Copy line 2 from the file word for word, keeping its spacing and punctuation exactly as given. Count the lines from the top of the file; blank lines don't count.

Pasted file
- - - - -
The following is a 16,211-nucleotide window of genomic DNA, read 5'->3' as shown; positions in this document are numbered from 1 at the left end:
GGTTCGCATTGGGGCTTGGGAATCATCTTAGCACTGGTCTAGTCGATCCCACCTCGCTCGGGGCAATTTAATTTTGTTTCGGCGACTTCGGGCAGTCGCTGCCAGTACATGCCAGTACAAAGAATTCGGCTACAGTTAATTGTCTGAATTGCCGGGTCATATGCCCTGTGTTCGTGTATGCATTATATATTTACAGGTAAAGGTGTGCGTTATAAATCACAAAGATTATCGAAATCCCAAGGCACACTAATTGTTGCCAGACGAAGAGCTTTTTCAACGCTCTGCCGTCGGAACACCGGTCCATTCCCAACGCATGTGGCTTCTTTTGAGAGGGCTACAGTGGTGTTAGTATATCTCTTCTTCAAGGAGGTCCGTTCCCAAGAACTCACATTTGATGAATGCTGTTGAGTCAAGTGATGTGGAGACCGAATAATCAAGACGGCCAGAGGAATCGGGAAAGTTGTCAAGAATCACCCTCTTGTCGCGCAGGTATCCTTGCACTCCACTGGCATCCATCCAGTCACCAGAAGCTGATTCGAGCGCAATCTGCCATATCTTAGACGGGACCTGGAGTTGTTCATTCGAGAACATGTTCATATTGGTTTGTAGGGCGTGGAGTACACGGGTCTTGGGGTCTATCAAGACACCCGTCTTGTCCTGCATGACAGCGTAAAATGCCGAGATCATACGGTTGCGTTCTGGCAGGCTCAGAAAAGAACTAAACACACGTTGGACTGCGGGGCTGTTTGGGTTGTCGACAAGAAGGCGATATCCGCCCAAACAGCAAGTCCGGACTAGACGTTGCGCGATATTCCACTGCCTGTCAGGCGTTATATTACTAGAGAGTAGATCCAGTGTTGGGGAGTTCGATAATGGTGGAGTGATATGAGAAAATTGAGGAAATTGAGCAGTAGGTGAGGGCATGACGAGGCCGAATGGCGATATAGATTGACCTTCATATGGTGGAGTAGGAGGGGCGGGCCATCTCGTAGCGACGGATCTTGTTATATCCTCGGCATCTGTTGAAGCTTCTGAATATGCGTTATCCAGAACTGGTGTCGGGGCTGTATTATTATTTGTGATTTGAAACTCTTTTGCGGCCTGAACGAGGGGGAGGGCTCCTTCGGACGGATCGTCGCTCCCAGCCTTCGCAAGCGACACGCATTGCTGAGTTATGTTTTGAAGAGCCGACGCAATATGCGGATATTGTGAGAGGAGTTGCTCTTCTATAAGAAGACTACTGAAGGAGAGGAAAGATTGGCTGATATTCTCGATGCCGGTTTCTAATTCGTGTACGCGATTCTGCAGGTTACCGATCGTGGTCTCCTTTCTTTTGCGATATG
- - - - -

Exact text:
GGTTCGCATTGGGGCTTGGGAATCATCTTAGCACTGGTCTAGTCGATCCCACCTCGCTCGGGGCAATTTAATTTTGTTTCGGCGACTTCGGGCAGTCGCTGCCAGTACATGCCAGTACAAAGAATTCGGCTACAGTTAATTGTCTGAATTGCCGGGTCATATGCCCTGTGTTCGTGTATGCATTATATATTTACAGGTAAAGGTGTGCGTTATAAATCACAAAGATTATCGAAATCCCAAGGCACACTAATTGTTGCCAGACGAAGAGCTTTTTCAACGCTCTGCCGTCGGAACACCGGTCCATTCCCAACGCATGTGGCTTCTTTTGAGAGGGCTACAGTGGTGTTAGTATATCTCTTCTTCAAGGAGGTCCGTTCCCAAGAACTCACATTTGATGAATGCTGTTGAGTCAAGTGATGTGGAGACCGAATAATCAAGACGGCCAGAGGAATCGGGAAAGTTGTCAAGAATCACCCTCTTGTCGCGCAGGTATCCTTGCACTCCACTGGCATCCATCCAGTCACCAGAAGCTGATTCGAGCGCAATCTGCCATATCTTAGACGGGACCTGGAGTTGTTCATTCGAGAACATGTTCATATTGGTTTGTAGGGCGTGGAGTACACGGGTCTTGGGGTCTATCAAGACACCCGTCTTGTCCTGCATGACAGCGTAAAATGCCGAGATCATACGGTTGCGTTCTGGCAGGCTCAGAAAAGAACTAAACACACGTTGGACTGCGGGGCTGTTTGGGTTGTCGACAAGAAGGCGATATCCGCCCAAACAGCAAGTCCGGACTAGACGTTGCGCGATATTCCACTGCCTGTCAGGCGTTATATTACTAGAGAGTAGATCCAGTGTTGGGGAGTTCGATAATGGTGGAGTGATATGAGAAAATTGAGGAAATTGAGCAGTAGGTGAGGGCATGACGAGGCCGAATGGCGATATAGATTGACCTTCATATGGTGGAGTAGGAGGGGCGGGCCATCTCGTAGCGACGGATCTTGTTATATCCTCGGCATCTGTTGAAGCTTCTGAATATGCGTTATCCAGAACTGGTGTCGGGGCTGTATTATTATTTGTGATTTGAAACTCTTTTGCGGCCTGAACGAGGGGGAGGGCTCCTTCGGACGGATCGTCGCTCCCAGCCTTCGCAAGCGACACGCATTGCTGAGTTATGTTTTGAAGAGCCGACGCAATATGCGGATATTGTGAGAGGAGTTGCTCTTCTATAAGAAGACTACTGAAGGAGAGGAAAGATTGGCTGATATTCTCGATGCCGGTTTCTAATTCGTGTACGCGATTCTGCAGGTTACCGATCGTGGTCTCCTTTCTTTTGCGATATG